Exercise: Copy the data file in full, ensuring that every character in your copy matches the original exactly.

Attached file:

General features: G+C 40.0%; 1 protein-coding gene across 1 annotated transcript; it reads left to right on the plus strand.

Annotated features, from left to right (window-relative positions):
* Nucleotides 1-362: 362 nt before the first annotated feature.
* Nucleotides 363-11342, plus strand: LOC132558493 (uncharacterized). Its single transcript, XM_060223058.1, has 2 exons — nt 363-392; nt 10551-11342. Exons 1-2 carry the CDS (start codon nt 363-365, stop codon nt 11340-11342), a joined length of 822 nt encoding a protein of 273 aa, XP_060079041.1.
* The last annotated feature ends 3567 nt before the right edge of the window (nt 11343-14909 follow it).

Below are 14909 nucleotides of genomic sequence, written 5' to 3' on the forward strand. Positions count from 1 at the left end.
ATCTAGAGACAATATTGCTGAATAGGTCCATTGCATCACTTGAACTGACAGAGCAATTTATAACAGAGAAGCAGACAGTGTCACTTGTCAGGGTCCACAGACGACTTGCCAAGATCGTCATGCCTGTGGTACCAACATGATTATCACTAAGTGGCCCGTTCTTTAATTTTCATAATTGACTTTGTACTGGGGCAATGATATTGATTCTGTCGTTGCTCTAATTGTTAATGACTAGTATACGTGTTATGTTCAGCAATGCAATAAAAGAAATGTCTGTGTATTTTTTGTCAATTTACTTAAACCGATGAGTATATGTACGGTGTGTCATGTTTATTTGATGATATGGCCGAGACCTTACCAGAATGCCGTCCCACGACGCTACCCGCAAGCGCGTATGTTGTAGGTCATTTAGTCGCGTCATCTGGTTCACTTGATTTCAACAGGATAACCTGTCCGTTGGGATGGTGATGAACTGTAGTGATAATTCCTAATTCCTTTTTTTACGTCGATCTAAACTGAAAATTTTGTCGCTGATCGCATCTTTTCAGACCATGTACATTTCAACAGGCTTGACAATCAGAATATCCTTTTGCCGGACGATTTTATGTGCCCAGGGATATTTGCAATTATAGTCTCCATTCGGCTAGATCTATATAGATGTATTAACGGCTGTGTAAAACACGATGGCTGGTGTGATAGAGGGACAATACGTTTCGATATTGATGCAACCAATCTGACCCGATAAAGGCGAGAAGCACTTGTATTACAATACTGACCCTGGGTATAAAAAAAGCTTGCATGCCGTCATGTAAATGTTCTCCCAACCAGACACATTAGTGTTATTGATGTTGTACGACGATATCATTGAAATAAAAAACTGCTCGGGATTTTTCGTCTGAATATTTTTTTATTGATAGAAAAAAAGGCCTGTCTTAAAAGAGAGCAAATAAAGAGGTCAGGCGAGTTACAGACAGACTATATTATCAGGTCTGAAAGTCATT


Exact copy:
General features: G+C 40.0%; 1 protein-coding gene across 1 annotated transcript; it reads left to right on the plus strand.

Annotated features, from left to right (window-relative positions):
* Nucleotides 1-362: 362 nt before the first annotated feature.
* Nucleotides 363-11342, plus strand: LOC132558493 (uncharacterized). Its single transcript, XM_060223058.1, has 2 exons — nt 363-392; nt 10551-11342. Exons 1-2 carry the CDS (start codon nt 363-365, stop codon nt 11340-11342), a joined length of 822 nt encoding a protein of 273 aa, XP_060079041.1.
* The last annotated feature ends 3567 nt before the right edge of the window (nt 11343-14909 follow it).

Below are 14909 nucleotides of genomic sequence, written 5' to 3' on the forward strand. Positions count from 1 at the left end.
ATCTAGAGACAATATTGCTGAATAGGTCCATTGCATCACTTGAACTGACAGAGCAATTTATAACAGAGAAGCAGACAGTGTCACTTGTCAGGGTCCACAGACGACTTGCCAAGATCGTCATGCCTGTGGTACCAACATGATTATCACTAAGTGGCCCGTTCTTTAATTTTCATAATTGACTTTGTACTGGGGCAATGATATTGATTCTGTCGTTGCTCTAATTGTTAATGACTAGTATACGTGTTATGTTCAGCAATGCAATAAAAGAAATGTCTGTGTATTTTTTGTCAATTTACTTAAACCGATGAGTATATGTACGGTGTGTCATGTTTATTTGATGATATGGCCGAGACCTTACCAGAATGCCGTCCCACGACGCTACCCGCAAGCGCGTATGTTGTAGGTCATTTAGTCGCGTCATCTGGTTCACTTGATTTCAACAGGATAACCTGTCCGTTGGGATGGTGATGAACTGTAGTGATAATTCCTAATTCCTTTTTTTACGTCGATCTAAACTGAAAATTTTGTCGCTGATCGCATCTTTTCAGACCATGTACATTTCAACAGGCTTGACAATCAGAATATCCTTTTGCCGGACGATTTTATGTGCCCAGGGATATTTGCAATTATAGTCTCCATTCGGCTAGATCTATATAGATGTATTAACGGCTGTGTAAAACACGATGGCTGGTGTGATAGAGGGACAATACGTTTCGATATTGATGCAACCAATCTGACCCGATAAAGGCGAGAAGCACTTGTATTACAATACTGACCCTGGGTATAAAAAAAGCTTGCATGCCGTCATGTAAATGTTCTCCCAACCAGACACATTAGTGTTATTGATGTTGTACGACGATATCATTGAAATAAAAAACTGCTCGGGATTTTTCGTCTGAATATTTTTTTATTGATAGAAAAAAAGGCCTGTCTTAAAAGAGAGCAAATAAAGAGGTCAGGCGAGTTACAGACAGACTATATTATCAGGTCTGAAAGTCATT